34. If North Korean military activity remains at a low level, there is likely to be some increase of public pressure for more initiatives toward the North. Even very modest steps, e.g., family visits or mail exchanges, would imply a tacit recognition of the North quite dramatic in South Korean eyes. But there will be at least as many important South Koreans uneasy about the whole venture as there are pressing for greater flexibility. We expect Seoul’s détente efforts to continue to be a matter of one step back for every two forward. And the issue of US troops on the peninsula will remain of crucial importance to both North and South, effectively limiting progress toward major rapprochement between them for a long time to come.
35. Even Seoul’s desire to make more friends among more kinds of states must be seen in context of the priority it gives to relations with the US. Certainly South Korea would like as many nations as possible in its corner if the US protectorship were ever weakened or removed. But there really is no palatable alternative to that protection. Hence any gestures Seoul makes toward North Korea will be as much an attempt to demonstrate to Washington that it is not the South Koreans who are responsible for continuing tensions on the peninsula, as to prepare for a possible American withdrawal.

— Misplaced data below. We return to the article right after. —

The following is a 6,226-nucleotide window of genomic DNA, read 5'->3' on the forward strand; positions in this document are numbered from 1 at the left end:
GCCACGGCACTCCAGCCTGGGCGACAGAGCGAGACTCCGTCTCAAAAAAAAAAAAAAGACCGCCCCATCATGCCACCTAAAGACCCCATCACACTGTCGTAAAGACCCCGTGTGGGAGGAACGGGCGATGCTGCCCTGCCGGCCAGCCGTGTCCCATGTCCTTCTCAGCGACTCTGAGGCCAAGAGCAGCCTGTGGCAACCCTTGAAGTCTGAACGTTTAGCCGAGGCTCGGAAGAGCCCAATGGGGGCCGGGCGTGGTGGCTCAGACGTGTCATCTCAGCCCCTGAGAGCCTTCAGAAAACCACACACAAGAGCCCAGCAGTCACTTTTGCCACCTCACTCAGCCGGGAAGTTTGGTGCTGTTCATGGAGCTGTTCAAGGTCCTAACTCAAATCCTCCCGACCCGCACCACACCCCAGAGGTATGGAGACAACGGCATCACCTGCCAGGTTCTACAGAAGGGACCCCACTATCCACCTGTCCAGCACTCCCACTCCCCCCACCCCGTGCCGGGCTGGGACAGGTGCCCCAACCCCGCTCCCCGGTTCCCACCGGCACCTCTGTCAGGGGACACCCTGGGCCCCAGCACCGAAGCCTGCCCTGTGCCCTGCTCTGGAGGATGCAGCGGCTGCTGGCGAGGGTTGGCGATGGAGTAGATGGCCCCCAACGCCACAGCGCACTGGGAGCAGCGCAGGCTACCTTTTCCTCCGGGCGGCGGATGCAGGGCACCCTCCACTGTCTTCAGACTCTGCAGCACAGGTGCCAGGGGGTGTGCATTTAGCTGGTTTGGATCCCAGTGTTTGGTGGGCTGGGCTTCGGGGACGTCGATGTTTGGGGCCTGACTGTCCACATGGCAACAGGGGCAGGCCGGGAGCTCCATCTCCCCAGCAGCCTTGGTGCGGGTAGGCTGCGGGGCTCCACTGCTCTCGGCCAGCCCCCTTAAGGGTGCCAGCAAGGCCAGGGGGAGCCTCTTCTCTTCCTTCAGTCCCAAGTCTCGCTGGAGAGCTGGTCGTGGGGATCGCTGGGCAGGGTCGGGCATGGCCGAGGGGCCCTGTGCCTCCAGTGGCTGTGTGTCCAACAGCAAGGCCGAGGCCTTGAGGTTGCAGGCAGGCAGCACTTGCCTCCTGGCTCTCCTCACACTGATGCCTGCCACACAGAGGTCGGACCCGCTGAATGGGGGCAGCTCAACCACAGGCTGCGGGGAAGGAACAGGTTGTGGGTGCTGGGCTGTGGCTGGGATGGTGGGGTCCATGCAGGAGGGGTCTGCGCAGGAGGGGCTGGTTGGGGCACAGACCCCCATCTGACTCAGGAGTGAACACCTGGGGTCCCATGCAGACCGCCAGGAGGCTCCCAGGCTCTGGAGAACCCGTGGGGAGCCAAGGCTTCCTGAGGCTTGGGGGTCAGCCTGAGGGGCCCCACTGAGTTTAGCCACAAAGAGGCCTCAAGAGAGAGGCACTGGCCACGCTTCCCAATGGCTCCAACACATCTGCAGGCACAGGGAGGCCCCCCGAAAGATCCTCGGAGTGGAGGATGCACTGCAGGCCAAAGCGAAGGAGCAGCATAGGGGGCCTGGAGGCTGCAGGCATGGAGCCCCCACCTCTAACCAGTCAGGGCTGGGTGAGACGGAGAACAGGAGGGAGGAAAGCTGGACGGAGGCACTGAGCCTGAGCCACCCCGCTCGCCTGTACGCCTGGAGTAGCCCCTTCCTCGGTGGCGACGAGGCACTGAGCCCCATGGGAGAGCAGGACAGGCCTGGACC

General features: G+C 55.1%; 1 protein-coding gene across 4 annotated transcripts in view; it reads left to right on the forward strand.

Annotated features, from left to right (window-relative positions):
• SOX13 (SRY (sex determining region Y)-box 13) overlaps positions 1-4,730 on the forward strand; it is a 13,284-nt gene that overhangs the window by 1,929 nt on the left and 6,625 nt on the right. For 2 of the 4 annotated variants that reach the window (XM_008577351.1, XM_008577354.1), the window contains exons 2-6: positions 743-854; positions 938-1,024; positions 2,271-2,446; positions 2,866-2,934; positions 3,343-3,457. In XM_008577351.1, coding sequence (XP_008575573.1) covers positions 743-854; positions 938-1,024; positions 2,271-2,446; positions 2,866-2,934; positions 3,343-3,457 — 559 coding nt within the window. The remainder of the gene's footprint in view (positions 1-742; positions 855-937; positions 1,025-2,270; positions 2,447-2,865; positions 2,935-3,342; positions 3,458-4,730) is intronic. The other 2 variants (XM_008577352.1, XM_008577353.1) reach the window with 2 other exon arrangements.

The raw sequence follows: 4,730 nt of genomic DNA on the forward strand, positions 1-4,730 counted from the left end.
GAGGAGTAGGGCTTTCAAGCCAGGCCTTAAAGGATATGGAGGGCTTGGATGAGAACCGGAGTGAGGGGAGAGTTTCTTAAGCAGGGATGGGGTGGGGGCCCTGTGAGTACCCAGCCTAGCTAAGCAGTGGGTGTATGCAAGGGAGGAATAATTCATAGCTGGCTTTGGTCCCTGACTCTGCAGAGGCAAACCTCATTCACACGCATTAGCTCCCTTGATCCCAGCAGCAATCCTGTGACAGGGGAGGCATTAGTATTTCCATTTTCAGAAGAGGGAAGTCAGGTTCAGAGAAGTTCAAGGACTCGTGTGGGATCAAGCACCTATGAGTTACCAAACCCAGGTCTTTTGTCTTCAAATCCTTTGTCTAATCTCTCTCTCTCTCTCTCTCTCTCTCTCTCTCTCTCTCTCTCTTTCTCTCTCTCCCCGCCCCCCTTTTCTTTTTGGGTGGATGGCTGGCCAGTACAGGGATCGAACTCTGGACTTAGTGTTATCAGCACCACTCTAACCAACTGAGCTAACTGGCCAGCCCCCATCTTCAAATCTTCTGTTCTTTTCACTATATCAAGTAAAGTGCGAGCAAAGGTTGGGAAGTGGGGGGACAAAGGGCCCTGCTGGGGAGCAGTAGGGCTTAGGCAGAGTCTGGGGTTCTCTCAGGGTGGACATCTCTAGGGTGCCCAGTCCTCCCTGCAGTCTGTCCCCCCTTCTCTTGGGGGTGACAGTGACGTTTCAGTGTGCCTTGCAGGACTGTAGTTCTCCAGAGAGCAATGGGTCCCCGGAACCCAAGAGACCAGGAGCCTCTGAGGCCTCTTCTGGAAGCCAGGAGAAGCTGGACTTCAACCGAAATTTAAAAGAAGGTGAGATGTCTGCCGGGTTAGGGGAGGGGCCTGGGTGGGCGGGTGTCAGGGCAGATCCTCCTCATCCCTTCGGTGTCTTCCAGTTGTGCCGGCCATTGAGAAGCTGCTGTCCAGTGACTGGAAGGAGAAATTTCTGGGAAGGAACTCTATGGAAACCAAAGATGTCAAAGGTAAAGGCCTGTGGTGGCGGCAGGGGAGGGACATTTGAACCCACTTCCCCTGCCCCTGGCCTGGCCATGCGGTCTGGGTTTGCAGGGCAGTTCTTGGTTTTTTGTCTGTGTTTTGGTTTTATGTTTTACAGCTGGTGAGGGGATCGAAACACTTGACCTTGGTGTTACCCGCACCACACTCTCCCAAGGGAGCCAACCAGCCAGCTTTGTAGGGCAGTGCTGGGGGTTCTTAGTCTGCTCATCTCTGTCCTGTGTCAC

IV. Sources of Instability
36. South Koreans suspect that while Washington may still consider their defense a necessary burden, it is one for which American enthusiasm is diminishing. They further worry that the US might want to share its Korean load with—perhaps even turn it over to—Korea’s traditional enemies, the Japanese. Their suspicions about US constancy should ease as Seoul gains confidence in its own strengths vis-à-vis the North. For a very long time to come, however, there will be ample opportunity for misunderstanding. A compromise settlement in South Vietnam, further US trooop withdrawals from South Korea or Japan, efforts to improve US-Chinese relations (including what might be seen as US weakness in opposing Peking’s entry into the UN), all would arouse South Korean apprehensions that Washington’s dedication to the anticommunist cause in Asia was weakening.